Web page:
External blog: Farming lobby has wrecked efforts to defend our soil

Farmers’ unions and the UK government have torpedoed the European soil  framework directive, says George Monbiot in his blogpost on

You would expect farmers to try to protect their soils, but many farmers are growing crops that are incompatible with protecting the soil. This is a result of a complete failure of effective regulation, Monbiot states.

The EU proposed measures for defending soils. The draft directive asked the member states to take precautions to minimise soil erosion and compaction, to maintain the organic matter soil contains, to prevent landslides and to prevent soil from being contaminated with toxic substances. However, at the end of last month this soil framework directive was scrapped. The British National Farmers’ Union took credit for the decision. If the NFU and the British government had set out to damage the interests of this country they could scarcely have done a better job.

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Photograph: Paul White /Alamy (source:


“We do not talk to them”

Last week our Dutch project ‘Het Eetcafe’ was in Brussels, with young farmers and young SlowFood people from other countries. France, the UK, Belgium, Germany, Poland and Italy were represented. Our project partners NAJK & YFM fraternally presented the project activities.

Unusual allies

The core of Het Eetcafe is the collaboration between two organizations which are different in all respects: one of young farmers and the other of young people with an interest in food. NAJK is an old association of young farmers, which operates at the local, provincial, national and European level, with 8,000 paying members. It is committed to the interests of the agricultural sector, an established organisation with subdivisions, good contacts at national and Brussels level, secretarial services, and staff. On the other hand YFM unites young consumers, chefs, farmers, producers, students and policy makers who work together on a good, clean and fair food system. They share knowledge and good food. It is a merry troop of urban dogooders, with great talent for PR and trends. These two organisations are not  natural allies, to name a few mutual prejudices: NAJK wants space for large-scale agriculture, YFM wants to cuddly farmers who focus on taste.

From one-year period to long term vision

The ‘Het Eetcafe’ project, which was ‘sold’ to the financiers as a one-year  education project on agricultural policy, is in fact a charm offensive with a long term vision, between two radically different groups of young people. The farmers and slowfood’ers may be very different, they are well aware that they share a passion for food (production) and for that mere fact they will be dealing with each other, in fact, even need each other. Therefor, it helps if you understand the other. Knowing where the other person comes from, learning to understand each other. ‘Take a seat before taking a stand’ is what Het Eetcafe did.Now the one year of the official project period has come to an end. The collaboration will continue. Already it has led to change the thinking of individuals, to new contacts, and finally to actual changes in both organizations. But at the same time it remains difficult. The differences go far. Farmers find that at SlowFood you may get tasty food, but very small quantities…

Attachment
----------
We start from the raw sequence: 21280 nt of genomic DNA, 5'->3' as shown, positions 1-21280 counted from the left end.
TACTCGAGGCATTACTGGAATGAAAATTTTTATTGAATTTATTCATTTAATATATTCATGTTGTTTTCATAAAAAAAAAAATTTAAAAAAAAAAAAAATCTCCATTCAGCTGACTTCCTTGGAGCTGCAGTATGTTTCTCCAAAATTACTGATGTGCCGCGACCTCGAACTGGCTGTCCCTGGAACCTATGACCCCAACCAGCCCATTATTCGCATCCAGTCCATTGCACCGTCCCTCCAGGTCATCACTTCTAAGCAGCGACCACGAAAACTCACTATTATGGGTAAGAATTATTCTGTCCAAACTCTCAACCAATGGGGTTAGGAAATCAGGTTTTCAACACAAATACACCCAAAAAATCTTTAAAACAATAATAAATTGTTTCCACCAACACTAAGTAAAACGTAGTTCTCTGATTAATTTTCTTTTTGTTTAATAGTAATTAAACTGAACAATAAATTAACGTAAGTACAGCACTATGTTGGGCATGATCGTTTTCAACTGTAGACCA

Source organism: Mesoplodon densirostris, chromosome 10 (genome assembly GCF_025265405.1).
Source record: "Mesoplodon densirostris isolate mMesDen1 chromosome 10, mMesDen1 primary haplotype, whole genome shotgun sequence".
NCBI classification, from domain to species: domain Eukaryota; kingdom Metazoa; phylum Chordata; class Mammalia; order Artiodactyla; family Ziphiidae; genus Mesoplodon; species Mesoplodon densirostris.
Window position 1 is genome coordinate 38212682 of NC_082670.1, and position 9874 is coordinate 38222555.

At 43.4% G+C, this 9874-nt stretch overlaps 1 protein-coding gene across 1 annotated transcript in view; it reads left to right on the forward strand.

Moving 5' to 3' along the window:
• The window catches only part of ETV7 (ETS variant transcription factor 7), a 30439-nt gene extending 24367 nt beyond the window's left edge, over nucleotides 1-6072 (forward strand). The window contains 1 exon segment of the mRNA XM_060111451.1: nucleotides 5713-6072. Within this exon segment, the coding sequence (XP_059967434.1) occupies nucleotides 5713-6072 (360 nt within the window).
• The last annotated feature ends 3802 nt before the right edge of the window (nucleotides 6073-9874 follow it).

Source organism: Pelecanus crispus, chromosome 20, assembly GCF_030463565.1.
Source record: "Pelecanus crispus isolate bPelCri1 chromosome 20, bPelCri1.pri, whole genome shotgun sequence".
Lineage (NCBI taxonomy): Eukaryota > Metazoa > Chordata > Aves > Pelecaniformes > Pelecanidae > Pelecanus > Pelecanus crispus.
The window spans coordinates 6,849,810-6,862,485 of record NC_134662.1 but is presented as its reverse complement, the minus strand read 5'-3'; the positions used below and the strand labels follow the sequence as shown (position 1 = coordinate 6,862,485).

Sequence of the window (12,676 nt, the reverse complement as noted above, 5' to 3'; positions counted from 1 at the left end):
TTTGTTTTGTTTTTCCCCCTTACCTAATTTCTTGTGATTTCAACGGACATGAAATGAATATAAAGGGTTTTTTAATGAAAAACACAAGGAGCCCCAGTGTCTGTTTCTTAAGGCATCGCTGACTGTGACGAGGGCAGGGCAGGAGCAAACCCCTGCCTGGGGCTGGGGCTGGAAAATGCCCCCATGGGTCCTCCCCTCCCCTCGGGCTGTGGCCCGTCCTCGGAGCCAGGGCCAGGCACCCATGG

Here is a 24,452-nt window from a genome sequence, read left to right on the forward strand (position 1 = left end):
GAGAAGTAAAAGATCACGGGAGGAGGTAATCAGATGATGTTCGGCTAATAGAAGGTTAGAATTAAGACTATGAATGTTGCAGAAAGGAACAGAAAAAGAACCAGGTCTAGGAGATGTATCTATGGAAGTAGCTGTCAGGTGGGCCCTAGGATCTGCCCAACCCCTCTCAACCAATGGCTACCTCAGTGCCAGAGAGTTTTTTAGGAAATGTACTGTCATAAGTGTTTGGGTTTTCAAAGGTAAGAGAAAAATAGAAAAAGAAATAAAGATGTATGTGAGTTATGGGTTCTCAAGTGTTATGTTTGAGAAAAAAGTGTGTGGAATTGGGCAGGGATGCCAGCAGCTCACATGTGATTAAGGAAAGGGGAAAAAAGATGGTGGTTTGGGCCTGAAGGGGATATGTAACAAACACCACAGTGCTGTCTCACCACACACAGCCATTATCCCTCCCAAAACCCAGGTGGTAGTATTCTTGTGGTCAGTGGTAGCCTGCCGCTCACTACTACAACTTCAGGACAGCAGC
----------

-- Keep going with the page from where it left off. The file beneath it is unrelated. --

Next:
We do not talk to them

In our presentation in Brussels we asked the young people present: Could such a collaboration work in your country? No, because there are no organizations of young farmers in France, says a slow food youngster. Yes there are, the Jeunes Agriculteurs, young farmers inform.  “Ah, well, there are those. But we do not talk to them. They think differently…” 

Exactly the reaction young farmers and SlowFood in the Netherlands gave when asked about the other. Het Eetcafe project has achieved a great deal, and yet a lot remains to be done!



CAP: Devilish details forego greening

by Rob Janmaat, Netherlands Rural Network
(first published at HetEetcafé.eu)

After years of reform of the CAP, we are now in the final phase. You would expect that by now the deals have been closed, that final negotiations are only about procedural details.

To my surprise I read in a news item on the greening requirements that ‘details’ can be rather fundamental. One of the main greening requirements is that 5% of cropland will be ‘ecological focus area’ (EFA).
Albert Jan Maat, president of COPA, the European umbrella of farmers organizations, now states that the greening requirements are such that no soil is taken out of production and greening should not lead to lower agricultural production. Also EFA requirements do not prohibit the use fertilizers and pesticides.

While I know that hedgerows and ditches have been allowed to be counted as EFA, I am quite certain that all of those combined still do not add up to 5%. How can this interpretation of COPA be consistent with the text of the reforms? If it can be, greening is indeed pure windowdressing.